Chains? Had to chuckle when it was stated as plural. The motorcycles I’ve seen with chains utilize only one, unless you count the cam chain.

No doubt, the chain should be cleaned first, with a mild chain-cleaning-specific cleaner. Today’s motorcycle chains for the most part utilize sealed o-rings. But those seals will disintegrate if you apply a strong solvent like kerosene or WD-40. Shop for a modern-day cleaner that specifies it’s safe for ALL chains.

Then lubricate it lightly with something like lithium chain lube just before you store it.

Wash your motorcycle

Yep, not bad advice. Give it a good cleaning. You dual sport/ADV guys aren’t alone in the world of dirt. Even street bikes build up dirt. All dirt needs to come off the bike before storage. Be sure to pay close attention to the underside of the rear fender and inside all the nooks and crannies around the engine.

After that, take another 10 minutes and wax all the painted parts. Then pick up a can of ACF-50, spray some of it onto a shop towel and wipe down all the metal.

Cover your bike for winter

Good advice. Personally, I like to keep all my bikes covered all the time when I’m not out on a ride, even when they are parked in an enclosed garage. I also take the covers out and wash them a few times a year. It’s amazing how much dirt builds up on them.

Store your bike somewhere safe

Define safe? OK, an indoor garage is nice. A spare bedroom is even better. The less weather they are exposed to the better. Bikes stored in a common garage, like at an apartment or condominium can be exposed to high humidity. If you notice that indoor garage floor is moist, it means the bike is capturing moisture under the cover you put over it, so pull the cover and wipe out any access moisture from the cover interior and the bike.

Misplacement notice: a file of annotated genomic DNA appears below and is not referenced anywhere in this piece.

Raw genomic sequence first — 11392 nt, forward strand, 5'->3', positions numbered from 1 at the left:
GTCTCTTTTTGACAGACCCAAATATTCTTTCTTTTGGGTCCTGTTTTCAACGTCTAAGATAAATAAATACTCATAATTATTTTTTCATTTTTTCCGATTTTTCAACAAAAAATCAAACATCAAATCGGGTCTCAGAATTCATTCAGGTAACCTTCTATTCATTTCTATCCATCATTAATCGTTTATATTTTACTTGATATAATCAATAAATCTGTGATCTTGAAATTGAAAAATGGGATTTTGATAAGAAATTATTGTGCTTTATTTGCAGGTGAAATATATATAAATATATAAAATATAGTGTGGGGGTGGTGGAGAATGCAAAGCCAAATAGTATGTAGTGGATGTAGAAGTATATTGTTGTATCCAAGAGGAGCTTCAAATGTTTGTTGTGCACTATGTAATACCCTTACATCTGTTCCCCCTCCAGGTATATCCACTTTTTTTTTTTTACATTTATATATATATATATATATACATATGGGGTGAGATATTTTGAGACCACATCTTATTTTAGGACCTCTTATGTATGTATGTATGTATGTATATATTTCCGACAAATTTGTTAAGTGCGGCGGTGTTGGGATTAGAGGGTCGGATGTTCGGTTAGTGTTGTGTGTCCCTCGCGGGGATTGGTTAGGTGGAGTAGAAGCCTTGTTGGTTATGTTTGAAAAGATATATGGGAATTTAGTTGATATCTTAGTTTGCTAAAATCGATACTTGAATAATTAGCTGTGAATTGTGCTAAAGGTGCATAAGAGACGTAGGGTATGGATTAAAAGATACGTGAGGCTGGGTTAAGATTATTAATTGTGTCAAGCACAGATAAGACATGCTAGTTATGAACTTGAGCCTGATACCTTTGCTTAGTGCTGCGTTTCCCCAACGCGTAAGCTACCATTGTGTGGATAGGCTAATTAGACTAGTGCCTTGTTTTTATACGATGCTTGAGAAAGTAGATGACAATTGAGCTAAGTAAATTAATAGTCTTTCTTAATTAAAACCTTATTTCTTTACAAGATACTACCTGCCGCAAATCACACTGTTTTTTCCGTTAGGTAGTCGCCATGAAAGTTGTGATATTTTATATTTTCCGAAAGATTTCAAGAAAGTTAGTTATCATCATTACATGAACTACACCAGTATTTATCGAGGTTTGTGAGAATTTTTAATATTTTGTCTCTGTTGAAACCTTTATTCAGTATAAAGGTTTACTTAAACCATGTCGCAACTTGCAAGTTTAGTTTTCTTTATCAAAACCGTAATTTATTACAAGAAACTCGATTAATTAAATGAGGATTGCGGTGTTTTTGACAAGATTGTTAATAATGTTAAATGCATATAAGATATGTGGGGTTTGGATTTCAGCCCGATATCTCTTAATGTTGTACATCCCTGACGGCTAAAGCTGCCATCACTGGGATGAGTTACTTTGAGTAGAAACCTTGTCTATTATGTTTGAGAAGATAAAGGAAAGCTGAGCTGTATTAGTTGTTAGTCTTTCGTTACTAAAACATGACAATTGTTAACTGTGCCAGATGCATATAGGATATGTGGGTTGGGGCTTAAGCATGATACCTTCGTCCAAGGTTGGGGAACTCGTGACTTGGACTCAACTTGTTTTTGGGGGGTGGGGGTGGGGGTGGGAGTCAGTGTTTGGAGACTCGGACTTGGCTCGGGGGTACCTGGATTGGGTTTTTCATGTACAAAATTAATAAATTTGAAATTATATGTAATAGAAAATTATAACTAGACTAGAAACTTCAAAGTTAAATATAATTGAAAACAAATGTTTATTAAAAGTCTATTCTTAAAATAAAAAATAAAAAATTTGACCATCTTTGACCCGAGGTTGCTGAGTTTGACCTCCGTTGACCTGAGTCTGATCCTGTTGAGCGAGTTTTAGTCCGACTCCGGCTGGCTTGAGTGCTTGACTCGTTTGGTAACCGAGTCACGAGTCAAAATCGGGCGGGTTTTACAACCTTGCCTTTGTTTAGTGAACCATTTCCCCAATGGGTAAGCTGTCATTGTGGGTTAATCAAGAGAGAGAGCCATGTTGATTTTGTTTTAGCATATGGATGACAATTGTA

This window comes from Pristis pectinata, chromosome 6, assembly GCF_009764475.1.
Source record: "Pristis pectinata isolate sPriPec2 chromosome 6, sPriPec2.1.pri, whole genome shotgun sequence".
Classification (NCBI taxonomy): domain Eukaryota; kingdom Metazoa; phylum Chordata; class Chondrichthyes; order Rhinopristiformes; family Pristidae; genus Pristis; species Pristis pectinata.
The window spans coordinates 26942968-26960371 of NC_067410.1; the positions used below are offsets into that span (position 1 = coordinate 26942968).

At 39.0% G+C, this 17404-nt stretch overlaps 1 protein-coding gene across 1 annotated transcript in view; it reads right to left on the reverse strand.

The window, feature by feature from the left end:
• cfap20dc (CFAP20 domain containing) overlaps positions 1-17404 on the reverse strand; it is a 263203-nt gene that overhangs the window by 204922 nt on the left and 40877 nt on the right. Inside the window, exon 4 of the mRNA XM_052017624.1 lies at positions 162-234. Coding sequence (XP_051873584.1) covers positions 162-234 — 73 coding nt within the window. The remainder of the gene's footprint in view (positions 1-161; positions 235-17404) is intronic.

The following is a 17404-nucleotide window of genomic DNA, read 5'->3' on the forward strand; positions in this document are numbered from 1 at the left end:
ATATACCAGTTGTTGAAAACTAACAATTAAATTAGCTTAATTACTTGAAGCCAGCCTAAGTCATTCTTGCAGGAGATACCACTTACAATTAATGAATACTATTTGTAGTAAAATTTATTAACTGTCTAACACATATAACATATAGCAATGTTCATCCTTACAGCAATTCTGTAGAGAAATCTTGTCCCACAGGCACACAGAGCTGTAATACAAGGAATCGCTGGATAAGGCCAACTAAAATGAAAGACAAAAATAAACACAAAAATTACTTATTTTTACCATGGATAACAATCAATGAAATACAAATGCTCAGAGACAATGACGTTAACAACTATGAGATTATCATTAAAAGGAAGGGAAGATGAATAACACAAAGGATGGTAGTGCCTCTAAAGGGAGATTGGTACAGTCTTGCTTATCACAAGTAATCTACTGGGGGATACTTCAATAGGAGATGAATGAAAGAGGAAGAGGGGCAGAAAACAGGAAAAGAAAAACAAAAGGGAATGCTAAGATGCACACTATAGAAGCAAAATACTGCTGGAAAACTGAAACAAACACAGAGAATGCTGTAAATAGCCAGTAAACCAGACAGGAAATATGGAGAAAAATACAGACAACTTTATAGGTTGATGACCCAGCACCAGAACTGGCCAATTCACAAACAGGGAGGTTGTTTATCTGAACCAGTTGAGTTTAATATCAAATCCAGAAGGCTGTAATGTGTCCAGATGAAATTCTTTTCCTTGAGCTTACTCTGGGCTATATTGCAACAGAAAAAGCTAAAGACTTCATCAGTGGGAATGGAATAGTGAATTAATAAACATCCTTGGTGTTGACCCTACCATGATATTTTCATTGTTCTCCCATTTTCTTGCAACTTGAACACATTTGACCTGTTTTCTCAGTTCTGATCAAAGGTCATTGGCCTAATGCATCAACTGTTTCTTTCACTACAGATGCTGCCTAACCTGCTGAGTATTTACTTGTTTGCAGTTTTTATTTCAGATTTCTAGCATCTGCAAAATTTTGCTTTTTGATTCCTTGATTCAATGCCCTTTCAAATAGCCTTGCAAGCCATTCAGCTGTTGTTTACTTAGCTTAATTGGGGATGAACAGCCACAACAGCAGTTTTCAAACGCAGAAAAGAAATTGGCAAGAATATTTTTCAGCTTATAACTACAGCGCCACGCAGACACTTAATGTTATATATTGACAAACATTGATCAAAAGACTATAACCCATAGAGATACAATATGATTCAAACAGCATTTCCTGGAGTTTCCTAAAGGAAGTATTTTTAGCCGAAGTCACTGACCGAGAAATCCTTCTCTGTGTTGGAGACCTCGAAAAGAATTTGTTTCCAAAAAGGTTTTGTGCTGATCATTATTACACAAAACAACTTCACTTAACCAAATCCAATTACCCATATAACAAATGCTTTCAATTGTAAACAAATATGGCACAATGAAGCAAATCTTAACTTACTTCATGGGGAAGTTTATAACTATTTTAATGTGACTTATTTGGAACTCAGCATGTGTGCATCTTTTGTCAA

But then there is the other safe. Wherever you park the bike for winter, secure it with a fat cable and sturdy lock. Thieves are shopping all year long.

Prevent rodents and small animals from nesting in your muffler for winter

Mufflers are one place to live if you’re a rodent. Other favorite locations on the bike include inside the airbox and nesting right into the seat. And some rodents love to get into wiring harnesses too. If you’ve got a rodent problem you can’t control, wrap the bike in steel, or consider off-site storage for the winter.

Verify your insurance coverage

If you pay for the coverage every spring, I’m not sure why you’d need to verify it for the winter? But it never hurts to review your policy. You can also contact your insurance company to see if they offer a payment reduction if your bike is stored in the winter.

More considerations

A few things were left off the list

  • Add fuel stabilizer – Today's modern ethanol "enhanced" fuels tend to break down and attract moisture when left still for long periods of time. Pick up a bottle of fuel stabilizer, fill the tank with fuel, and top it off with the recommended amount of stabilizer.
  • Drain the carburetor – Fuel sitting in a carburetor for extended periods of time turns into turpentine. Not good and your bike can’t burn it. If your bike has a carburetor, turn the petcock to off, turn your bike on, and let it burn all the fuel in the carburetor, or with the bike off, just turn the drain screw and drain it out.
  • Maintain the fuel cap seal – Rubber has a way of drying out over time. To prevent this and extend the life of your fuel cap seal, put some silicone on a paper towel and apply a light coating to the rubber seal, removing any excess. You can do the same with the seal on a dipstick, or the rubber seals on hard luggage.
  • Vinegar for felines – In buildings with common garages, outdoor cats like to visit and mark their territory, which can damage your motorcycle. Cat urine on your rims, chain and any other metal means your bike just got a high acid bath. But cats don’t like vinegar. Put some vinegar in a spray bottle and spray it around the ground near your bike to help repel those darn cats. We’ve also tested this on motorcycle covers, but vinegar will stain most covers.

SR!/November 2020